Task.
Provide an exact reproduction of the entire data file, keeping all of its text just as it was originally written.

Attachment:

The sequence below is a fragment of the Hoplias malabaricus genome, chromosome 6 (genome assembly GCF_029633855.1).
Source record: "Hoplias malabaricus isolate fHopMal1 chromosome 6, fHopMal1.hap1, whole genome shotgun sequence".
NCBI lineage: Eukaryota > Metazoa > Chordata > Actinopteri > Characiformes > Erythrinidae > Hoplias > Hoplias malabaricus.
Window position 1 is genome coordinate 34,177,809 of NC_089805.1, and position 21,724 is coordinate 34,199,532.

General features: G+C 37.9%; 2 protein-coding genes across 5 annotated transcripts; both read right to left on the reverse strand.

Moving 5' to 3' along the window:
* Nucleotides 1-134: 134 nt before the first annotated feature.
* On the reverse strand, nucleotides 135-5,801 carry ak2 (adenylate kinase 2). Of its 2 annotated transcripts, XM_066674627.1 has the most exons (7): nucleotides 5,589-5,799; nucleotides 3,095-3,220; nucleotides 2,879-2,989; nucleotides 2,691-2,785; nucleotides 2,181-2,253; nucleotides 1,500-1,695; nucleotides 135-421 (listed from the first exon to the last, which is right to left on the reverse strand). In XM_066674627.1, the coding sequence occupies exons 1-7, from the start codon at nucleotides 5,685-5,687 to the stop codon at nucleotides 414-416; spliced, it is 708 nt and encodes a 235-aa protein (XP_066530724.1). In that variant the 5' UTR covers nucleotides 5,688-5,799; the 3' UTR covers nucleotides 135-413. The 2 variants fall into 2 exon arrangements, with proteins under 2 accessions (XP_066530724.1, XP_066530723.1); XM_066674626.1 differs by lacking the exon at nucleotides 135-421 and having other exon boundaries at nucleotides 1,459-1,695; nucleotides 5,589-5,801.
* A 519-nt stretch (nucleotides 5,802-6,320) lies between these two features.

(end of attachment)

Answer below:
The sequence below is a fragment of the Hoplias malabaricus genome, chromosome 6 (genome assembly GCF_029633855.1).
Source record: "Hoplias malabaricus isolate fHopMal1 chromosome 6, fHopMal1.hap1, whole genome shotgun sequence".
NCBI lineage: Eukaryota > Metazoa > Chordata > Actinopteri > Characiformes > Erythrinidae > Hoplias > Hoplias malabaricus.
Window position 1 is genome coordinate 34,177,809 of NC_089805.1, and position 21,724 is coordinate 34,199,532.

General features: G+C 37.9%; 2 protein-coding genes across 5 annotated transcripts; both read right to left on the reverse strand.

Moving 5' to 3' along the window:
* Nucleotides 1-134: 134 nt before the first annotated feature.
* On the reverse strand, nucleotides 135-5,801 carry ak2 (adenylate kinase 2). Of its 2 annotated transcripts, XM_066674627.1 has the most exons (7): nucleotides 5,589-5,799; nucleotides 3,095-3,220; nucleotides 2,879-2,989; nucleotides 2,691-2,785; nucleotides 2,181-2,253; nucleotides 1,500-1,695; nucleotides 135-421 (listed from the first exon to the last, which is right to left on the reverse strand). In XM_066674627.1, the coding sequence occupies exons 1-7, from the start codon at nucleotides 5,685-5,687 to the stop codon at nucleotides 414-416; spliced, it is 708 nt and encodes a 235-aa protein (XP_066530724.1). In that variant the 5' UTR covers nucleotides 5,688-5,799; the 3' UTR covers nucleotides 135-413. The 2 variants fall into 2 exon arrangements, with proteins under 2 accessions (XP_066530724.1, XP_066530723.1); XM_066674626.1 differs by lacking the exon at nucleotides 135-421 and having other exon boundaries at nucleotides 1,459-1,695; nucleotides 5,589-5,801.
* A 519-nt stretch (nucleotides 5,802-6,320) lies between these two features.